|Small Town Saturday Night, by Malcolm MacGregor.|
...and are some towns just too small to matter?
Local content. This buzz phrase has been building to a roar for the past year, or more. Savvy writers, such as Pam Gaulin, have been preaching it to fellow online writers for longer.
Search engines turned content providers AOL and Yahoo! are banking on converting loyal readers into profits, with Yahoo! Local (beta) and Patch. But will these new hyper-local sites, both in infancy stages, be focusing on areas where reporting is needed most--small town America? Would it be worth it?
Both sites do cover cities with populations under 20,000. For example, both are testing the waters in Birmingham, Michigan, population 19,291. But what about towns with under 5,000 people? That will be the interesting part of the hyper-local experiments--if coverage is given to these rural areas.
Interesting, because smaller townships pose a unique challenge, in that most residents have been trained that local news, and in some cases any information, in their hometowns is scantily available online. How do you provide content for readers who may have given up on searching?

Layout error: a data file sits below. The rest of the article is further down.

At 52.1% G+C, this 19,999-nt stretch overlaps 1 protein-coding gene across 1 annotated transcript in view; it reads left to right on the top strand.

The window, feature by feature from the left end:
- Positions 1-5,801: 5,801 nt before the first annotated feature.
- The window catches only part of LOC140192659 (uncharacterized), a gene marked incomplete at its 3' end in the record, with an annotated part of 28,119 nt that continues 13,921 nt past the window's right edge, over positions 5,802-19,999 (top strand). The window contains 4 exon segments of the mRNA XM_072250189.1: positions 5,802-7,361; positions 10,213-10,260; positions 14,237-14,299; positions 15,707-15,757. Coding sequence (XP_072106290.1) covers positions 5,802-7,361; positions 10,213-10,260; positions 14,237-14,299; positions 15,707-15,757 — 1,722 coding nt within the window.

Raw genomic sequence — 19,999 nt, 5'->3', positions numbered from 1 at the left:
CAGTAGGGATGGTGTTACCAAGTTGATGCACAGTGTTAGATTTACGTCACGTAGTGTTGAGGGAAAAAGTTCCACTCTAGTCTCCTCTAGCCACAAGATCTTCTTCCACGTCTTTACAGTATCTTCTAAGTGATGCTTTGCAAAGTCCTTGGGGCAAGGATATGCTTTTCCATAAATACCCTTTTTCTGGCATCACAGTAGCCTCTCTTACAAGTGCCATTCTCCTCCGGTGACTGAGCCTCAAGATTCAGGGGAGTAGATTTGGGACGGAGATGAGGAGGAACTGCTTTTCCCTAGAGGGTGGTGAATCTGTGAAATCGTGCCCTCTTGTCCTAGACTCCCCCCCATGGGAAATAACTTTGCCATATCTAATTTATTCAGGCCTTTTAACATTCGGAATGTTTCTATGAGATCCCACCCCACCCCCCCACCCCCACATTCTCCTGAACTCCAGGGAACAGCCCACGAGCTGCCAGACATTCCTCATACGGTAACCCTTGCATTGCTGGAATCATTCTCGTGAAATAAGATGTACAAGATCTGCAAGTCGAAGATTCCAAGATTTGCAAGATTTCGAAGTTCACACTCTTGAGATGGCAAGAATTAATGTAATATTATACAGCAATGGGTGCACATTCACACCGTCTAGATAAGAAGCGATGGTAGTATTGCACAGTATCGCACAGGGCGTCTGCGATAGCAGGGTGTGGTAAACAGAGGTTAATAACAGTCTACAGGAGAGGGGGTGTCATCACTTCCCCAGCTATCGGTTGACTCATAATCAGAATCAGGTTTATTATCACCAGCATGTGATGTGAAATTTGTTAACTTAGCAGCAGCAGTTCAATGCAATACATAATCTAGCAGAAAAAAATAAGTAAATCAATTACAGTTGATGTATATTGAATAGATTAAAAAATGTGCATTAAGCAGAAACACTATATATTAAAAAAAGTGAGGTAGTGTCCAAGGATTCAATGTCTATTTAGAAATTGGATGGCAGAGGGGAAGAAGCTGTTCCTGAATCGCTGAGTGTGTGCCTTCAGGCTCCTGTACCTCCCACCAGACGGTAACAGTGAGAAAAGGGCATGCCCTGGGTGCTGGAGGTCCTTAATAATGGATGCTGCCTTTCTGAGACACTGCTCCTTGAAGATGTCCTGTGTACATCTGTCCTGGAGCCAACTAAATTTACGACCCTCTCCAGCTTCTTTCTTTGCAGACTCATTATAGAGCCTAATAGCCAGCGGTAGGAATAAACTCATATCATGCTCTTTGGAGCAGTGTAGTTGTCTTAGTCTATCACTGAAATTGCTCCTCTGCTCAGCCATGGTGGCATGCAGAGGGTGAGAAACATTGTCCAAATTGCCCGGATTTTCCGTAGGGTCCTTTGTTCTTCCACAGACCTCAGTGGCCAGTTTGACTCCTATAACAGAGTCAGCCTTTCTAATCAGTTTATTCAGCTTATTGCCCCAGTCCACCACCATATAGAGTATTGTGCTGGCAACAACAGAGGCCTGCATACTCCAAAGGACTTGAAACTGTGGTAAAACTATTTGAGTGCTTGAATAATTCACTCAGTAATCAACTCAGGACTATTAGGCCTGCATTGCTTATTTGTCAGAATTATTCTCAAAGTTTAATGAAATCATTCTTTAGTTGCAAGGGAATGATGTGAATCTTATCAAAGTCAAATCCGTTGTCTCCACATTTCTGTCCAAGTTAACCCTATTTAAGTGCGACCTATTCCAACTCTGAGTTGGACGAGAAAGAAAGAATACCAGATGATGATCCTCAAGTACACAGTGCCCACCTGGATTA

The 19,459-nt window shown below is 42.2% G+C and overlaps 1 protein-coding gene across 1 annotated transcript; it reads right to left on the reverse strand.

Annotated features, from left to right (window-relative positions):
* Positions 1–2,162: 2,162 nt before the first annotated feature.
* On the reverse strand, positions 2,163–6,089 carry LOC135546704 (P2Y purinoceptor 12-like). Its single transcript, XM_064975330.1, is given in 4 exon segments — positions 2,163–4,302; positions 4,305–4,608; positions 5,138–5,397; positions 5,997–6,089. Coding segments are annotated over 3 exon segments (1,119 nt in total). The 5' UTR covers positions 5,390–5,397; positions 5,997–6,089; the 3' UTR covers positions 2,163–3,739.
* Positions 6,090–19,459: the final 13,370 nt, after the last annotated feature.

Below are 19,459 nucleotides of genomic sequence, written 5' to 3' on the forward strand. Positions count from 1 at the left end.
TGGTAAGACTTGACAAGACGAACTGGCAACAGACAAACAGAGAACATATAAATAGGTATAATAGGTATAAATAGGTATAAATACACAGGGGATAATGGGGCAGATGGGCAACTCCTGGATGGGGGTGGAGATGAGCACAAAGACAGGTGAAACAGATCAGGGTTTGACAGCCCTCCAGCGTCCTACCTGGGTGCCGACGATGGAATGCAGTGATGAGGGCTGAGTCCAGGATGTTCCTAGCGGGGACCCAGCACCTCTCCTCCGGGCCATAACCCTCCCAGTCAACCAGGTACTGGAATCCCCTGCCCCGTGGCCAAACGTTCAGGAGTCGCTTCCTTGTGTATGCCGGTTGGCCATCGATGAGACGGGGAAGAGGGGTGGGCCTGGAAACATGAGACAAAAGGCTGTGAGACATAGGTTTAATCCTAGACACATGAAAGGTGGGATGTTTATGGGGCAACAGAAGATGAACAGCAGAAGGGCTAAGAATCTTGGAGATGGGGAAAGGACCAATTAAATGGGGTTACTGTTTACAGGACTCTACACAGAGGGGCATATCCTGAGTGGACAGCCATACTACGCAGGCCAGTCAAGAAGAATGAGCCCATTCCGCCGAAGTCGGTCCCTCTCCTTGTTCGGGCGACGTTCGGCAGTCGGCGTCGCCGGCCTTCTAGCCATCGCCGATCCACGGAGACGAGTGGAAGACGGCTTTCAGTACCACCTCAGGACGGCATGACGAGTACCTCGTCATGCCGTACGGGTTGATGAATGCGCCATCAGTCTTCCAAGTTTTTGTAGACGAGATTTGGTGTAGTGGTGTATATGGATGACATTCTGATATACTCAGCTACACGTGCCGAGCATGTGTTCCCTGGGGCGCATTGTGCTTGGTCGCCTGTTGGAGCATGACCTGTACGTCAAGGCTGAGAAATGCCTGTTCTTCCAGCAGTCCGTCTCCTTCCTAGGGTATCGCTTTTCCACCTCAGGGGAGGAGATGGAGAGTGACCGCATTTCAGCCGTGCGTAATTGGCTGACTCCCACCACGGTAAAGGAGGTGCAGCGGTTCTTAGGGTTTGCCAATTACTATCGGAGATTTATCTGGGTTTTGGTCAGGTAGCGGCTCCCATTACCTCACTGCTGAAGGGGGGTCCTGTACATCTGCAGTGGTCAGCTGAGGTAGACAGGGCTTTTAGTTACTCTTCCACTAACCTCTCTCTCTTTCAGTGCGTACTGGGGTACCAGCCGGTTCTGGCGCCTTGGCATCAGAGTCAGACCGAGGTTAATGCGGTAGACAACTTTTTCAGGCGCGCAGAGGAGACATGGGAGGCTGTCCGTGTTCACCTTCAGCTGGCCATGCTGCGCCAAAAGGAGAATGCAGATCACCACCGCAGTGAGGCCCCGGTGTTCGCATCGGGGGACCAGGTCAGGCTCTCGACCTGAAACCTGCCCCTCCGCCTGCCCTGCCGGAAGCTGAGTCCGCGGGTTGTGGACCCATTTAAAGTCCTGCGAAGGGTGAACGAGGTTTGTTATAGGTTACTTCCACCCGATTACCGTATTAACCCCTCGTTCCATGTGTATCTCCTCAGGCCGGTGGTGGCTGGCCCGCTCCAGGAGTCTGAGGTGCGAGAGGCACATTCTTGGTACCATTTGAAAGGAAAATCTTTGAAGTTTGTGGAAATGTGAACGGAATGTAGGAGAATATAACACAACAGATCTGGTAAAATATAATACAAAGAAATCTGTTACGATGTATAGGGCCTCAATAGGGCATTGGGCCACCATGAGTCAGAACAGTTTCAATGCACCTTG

Connecting through social media is an obvious answer. This is something that would probably happen organically, as that one or first hundred searchers discover a site with a hub for their town. They will share with friends, who will be converted as readers.
So readers can eventually be obtained, but will it be worth the time and investment put in? If you capture the interest of the whole town, that is still only 5,000 users. A demographic that would mostly be valuable to local advertisers. But will these businesses be willing to invest their advertising dollars? Will they even be asked?
It's not obvious, but the answer seems to be a tentative, "yes." Y! Local is running ads for Groupon, a group coupon site that focuses on local deals. Patch has some advertorial-style content that promotes local businesses. These pieces are not noted as advertising, but the bottom of every page contains a link encouraging local advertisers.
Which is a good thing and honestly the only way I see small towns receiving coverage from these venues. If the sites can connect the writer, readers and local advertisers into a profitable chain.
I am not a writer for Patch, so can't begin to guess where the platform is going, but am a part of the Yahoo! Contributor Network (Y!CN). Some of my pieces on my hometown, with a population under 5,000, have appeared on Yahoo! News. This gives me hope that at least Yahoo! may be willing to give tiny towns a chance.
Of course there are Y!CN writers who have been tapped to cover test areas for Y! Local.
Have your experiences with local content given you some insight into the subject? Feel free to share in the comments!